with a minimum yearly licence (which would add up to the sum of one

billion lire). On top of that they wanted a percentage of advertising

income.



The stakes were high but the bidders still lined up: Metro

International; RCS Editori (the publisher of Corriere della Sera);

Ediemme (the publishing group of regional dailies owned by Alberto

Donati); and a partnership of Schibsted (the publisher of the free

tabloid 20 Minutes in Koln and Zurich), SEE (the publishing house behind

the Milanese daily newspaper, Il Giornale) and Mondadori Pubblicita, the

advertising arm of publisher Mondandori. The three-way partnership

emerged triumphant on 26 October.



Meanwhile, rather than sit still while the bidding process carried on,

Metro International had decided to sidestep the competition. On 30

October, Metro Milano was being handed out outside the entrances of the

Milanese subway.



Then the launch of the partnership's Milanese 20 Minuti was delayed.



Italian law forbids that the majority of a publishing company is held by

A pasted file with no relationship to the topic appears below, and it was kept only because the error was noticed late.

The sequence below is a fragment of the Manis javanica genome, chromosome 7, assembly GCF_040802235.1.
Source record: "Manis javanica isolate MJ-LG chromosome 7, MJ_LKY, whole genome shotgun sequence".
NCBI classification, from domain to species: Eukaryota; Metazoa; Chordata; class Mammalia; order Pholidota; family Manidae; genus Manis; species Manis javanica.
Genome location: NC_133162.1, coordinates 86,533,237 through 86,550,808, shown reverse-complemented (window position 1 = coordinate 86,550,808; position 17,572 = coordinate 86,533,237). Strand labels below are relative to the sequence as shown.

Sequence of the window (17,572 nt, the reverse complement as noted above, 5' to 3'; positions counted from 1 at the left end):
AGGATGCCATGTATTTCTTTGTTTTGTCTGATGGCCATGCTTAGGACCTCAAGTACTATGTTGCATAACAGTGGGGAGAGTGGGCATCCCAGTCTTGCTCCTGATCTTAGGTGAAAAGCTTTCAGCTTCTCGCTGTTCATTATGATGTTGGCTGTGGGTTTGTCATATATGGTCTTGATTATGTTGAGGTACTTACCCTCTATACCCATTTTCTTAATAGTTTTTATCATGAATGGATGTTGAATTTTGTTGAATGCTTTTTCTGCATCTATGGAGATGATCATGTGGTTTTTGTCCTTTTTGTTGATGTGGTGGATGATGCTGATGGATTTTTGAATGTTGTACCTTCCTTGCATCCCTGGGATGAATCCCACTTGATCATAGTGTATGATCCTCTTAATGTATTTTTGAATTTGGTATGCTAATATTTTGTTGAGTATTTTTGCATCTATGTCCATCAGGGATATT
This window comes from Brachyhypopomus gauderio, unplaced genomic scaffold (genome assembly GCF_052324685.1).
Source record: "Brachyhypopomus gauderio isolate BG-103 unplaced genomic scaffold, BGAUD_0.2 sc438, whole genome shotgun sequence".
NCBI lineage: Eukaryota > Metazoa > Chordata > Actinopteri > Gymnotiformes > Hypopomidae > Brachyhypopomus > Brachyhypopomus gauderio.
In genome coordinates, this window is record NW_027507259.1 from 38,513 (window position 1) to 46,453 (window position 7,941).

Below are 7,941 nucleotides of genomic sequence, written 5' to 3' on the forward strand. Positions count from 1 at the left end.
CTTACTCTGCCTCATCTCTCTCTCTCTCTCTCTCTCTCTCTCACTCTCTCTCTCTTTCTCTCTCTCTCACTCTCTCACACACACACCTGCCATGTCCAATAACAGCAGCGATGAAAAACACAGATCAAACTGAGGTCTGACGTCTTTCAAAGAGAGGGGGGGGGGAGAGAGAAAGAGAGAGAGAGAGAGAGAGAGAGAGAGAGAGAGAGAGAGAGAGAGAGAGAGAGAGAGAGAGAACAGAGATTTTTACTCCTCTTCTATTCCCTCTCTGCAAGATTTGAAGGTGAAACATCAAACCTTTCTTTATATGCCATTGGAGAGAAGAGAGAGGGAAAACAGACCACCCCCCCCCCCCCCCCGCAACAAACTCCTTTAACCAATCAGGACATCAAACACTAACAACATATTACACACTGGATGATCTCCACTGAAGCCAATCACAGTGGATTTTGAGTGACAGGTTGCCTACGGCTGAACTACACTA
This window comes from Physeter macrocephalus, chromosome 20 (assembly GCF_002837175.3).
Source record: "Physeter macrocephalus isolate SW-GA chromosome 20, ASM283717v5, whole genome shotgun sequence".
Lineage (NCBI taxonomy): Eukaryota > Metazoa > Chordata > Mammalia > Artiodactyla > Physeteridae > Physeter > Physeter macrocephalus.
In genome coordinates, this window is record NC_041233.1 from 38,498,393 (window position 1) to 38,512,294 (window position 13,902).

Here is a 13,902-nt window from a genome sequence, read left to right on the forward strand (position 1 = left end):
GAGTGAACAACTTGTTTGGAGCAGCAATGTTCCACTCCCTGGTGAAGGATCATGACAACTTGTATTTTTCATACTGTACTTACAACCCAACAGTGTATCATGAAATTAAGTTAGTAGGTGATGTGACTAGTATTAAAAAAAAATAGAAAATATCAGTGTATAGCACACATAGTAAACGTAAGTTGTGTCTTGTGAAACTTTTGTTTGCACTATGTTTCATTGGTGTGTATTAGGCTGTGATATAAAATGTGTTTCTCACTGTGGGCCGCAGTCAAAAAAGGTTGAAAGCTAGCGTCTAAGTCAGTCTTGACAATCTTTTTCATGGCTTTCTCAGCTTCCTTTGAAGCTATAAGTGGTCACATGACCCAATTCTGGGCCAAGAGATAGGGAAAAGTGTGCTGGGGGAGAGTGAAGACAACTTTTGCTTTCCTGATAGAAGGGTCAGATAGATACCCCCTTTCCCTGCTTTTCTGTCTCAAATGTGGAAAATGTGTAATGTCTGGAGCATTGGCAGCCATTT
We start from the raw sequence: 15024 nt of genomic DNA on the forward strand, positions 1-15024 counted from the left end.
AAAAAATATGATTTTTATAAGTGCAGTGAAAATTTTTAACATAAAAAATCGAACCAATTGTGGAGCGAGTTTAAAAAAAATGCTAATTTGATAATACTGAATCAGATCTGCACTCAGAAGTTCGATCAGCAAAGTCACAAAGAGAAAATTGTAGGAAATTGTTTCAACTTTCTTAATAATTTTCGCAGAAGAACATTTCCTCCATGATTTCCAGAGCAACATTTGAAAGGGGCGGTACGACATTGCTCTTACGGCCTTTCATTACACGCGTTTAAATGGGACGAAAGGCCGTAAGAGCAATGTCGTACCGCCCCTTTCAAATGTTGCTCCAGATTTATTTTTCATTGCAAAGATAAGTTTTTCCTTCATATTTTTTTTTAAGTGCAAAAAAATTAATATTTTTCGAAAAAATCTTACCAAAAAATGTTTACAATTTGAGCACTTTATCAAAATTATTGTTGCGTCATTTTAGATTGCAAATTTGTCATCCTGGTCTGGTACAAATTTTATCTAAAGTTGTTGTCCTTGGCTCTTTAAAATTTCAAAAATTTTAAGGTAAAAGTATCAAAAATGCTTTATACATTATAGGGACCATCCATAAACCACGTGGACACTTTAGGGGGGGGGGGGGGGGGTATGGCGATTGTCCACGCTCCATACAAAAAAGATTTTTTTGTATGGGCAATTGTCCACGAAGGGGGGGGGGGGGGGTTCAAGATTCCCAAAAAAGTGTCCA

a non-EU partner and 20 Minutes Holdings, the majority stockholder of

Newspaper Milano, the publishing company of the partnership's 20 Minuti,

is based in Switzerland.



Finally, in February ATM decided to invalidate the bid and consider

another partner for the venture. In the new round of talks were RCS

Editori (who came second in the initial bid), Alberto Donati and Metro

International.



RCS Editori won this second round and published City in Milan in

September in a partnership with Il Giornale. Now City Italia, a joint

venture between RCS and Alberto Donati, plans to be in nine cities by

2002.



Turin is the latest city to be given the freesheet treatment. Existing

paper Torino Sera has been handed out free in the past two months and

Leggo Torino has joined the fray.



Leggo Torino comes from the stable of another publisher with national

ambitions for city freesheets - Gruppo Caltagirone, owned by the

southern real estate entrepreneur Francesco Gaetano Caltagirone. The

Leggo titles include a freesheet in Rome which launched in March 2000,

and one in Milan which came out two months later.